Reassessing the status of scup began with the 2008 "data-poor species" peer review panel, an effort that covered some other misunderstood animals like black sea bass. The panel and a subsequent 2009 working group of biologists came up with a potential total allowable catch up to 35.6 million pounds.
"The upper limit on that will be recommended by the science and statistical committee," says Jessica Coakley, an analyst with the Mid-Atlantic Fishery Management Council. Science and statistical committees were empowered by the last reforms to federal fisheries law, and the Mid-Atlantic group cautiously recommended a 10 percent increase in scup catches for this year.
They will meet in July to decide 2011 numbers. — Kirk Moore
Alaska & Pacific salmon
Three keys to forecasting this year's returns: location, location and location
The salmon industry can expect healthy production from Alaska, nothing of much of volume from California, and so-so seasons in Oregon and Washington.
The dark cloud on the horizon for California and some Oregon fisherman is the bleak outlook for fall chinooks bound for the Sacramento River. Last year, the industry reeled after fisheries scientists had predicted a return of 122,000 chinook and only 39,000 showed up.
According to Zeke Grader, executive director of the Pacific Coast Federation of Fishermen's Associations, Sacramento chinook account for around 90 percent of the catch in California and about 50 percent of the catch in Oregon.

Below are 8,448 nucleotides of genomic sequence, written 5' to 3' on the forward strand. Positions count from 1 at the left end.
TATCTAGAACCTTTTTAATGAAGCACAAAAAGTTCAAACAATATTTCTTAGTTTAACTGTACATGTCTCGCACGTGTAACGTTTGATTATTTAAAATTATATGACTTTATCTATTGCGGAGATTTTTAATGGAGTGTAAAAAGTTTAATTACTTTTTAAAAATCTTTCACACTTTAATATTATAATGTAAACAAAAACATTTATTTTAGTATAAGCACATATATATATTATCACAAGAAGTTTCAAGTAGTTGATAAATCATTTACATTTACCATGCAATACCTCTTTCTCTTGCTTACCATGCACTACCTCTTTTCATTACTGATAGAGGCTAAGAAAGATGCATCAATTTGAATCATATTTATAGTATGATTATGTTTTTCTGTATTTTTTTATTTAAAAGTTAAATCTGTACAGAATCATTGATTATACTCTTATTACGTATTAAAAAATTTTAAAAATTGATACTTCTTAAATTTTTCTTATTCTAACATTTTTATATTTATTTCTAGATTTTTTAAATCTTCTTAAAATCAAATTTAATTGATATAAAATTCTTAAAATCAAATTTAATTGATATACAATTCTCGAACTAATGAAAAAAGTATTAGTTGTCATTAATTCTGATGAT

This year the Sacramento run has been projected at an optimistic 245,000, but the fleet doesn't expect a season in California.
"A 2010 season is not a sure thing and would be extremely small at best," says Grader, adding that limited fishing this year won't do much to help the fleet beset by two previous years of closures.
In southern Oregon, fishing will be limited to protect the Sacramento stocks, but the forecast is for good fishing in northern Oregon and Washington, where the fleet will target stocks headed for the Columbia River. This year's predictions call for a return of 652,700 chinook to the Columbia, which is 56 percent more than fisheries scientists predicted for 2009 and could translate to hefty hauls in August, September and October.
When it comes to West Coast coho, however, the run projections are down for 2010.